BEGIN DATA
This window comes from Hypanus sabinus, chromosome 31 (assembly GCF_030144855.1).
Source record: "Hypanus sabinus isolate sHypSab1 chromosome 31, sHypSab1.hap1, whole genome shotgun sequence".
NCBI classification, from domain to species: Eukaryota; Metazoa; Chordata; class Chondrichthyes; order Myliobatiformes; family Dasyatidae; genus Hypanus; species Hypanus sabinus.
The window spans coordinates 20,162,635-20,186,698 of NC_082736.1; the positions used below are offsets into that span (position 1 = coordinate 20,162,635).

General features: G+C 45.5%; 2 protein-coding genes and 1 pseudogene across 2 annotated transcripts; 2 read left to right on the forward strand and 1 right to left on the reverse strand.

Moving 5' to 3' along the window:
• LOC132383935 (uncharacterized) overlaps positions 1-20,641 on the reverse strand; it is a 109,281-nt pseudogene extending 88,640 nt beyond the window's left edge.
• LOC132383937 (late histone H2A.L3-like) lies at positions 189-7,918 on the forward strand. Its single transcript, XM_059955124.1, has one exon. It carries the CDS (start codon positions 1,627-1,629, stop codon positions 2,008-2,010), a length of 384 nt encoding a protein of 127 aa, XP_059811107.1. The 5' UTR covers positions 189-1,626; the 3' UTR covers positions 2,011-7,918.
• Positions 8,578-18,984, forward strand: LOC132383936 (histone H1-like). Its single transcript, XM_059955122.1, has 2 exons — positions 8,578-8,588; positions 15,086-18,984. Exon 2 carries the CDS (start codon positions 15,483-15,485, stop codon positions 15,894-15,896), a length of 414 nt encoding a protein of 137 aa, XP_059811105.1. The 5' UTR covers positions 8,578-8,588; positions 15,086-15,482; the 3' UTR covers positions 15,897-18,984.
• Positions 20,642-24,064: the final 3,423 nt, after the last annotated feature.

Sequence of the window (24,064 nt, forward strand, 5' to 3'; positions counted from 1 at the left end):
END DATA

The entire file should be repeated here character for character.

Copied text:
This window comes from Hypanus sabinus, chromosome 31 (assembly GCF_030144855.1).
Source record: "Hypanus sabinus isolate sHypSab1 chromosome 31, sHypSab1.hap1, whole genome shotgun sequence".
NCBI classification, from domain to species: Eukaryota; Metazoa; Chordata; class Chondrichthyes; order Myliobatiformes; family Dasyatidae; genus Hypanus; species Hypanus sabinus.
The window spans coordinates 20,162,635-20,186,698 of NC_082736.1; the positions used below are offsets into that span (position 1 = coordinate 20,162,635).

General features: G+C 45.5%; 2 protein-coding genes and 1 pseudogene across 2 annotated transcripts; 2 read left to right on the forward strand and 1 right to left on the reverse strand.

Moving 5' to 3' along the window:
• LOC132383935 (uncharacterized) overlaps positions 1-20,641 on the reverse strand; it is a 109,281-nt pseudogene extending 88,640 nt beyond the window's left edge.
• LOC132383937 (late histone H2A.L3-like) lies at positions 189-7,918 on the forward strand. Its single transcript, XM_059955124.1, has one exon. It carries the CDS (start codon positions 1,627-1,629, stop codon positions 2,008-2,010), a length of 384 nt encoding a protein of 127 aa, XP_059811107.1. The 5' UTR covers positions 189-1,626; the 3' UTR covers positions 2,011-7,918.
• Positions 8,578-18,984, forward strand: LOC132383936 (histone H1-like). Its single transcript, XM_059955122.1, has 2 exons — positions 8,578-8,588; positions 15,086-18,984. Exon 2 carries the CDS (start codon positions 15,483-15,485, stop codon positions 15,894-15,896), a length of 414 nt encoding a protein of 137 aa, XP_059811105.1. The 5' UTR covers positions 8,578-8,588; positions 15,086-15,482; the 3' UTR covers positions 15,897-18,984.
• Positions 20,642-24,064: the final 3,423 nt, after the last annotated feature.

Sequence of the window (24,064 nt, forward strand, 5' to 3'; positions counted from 1 at the left end):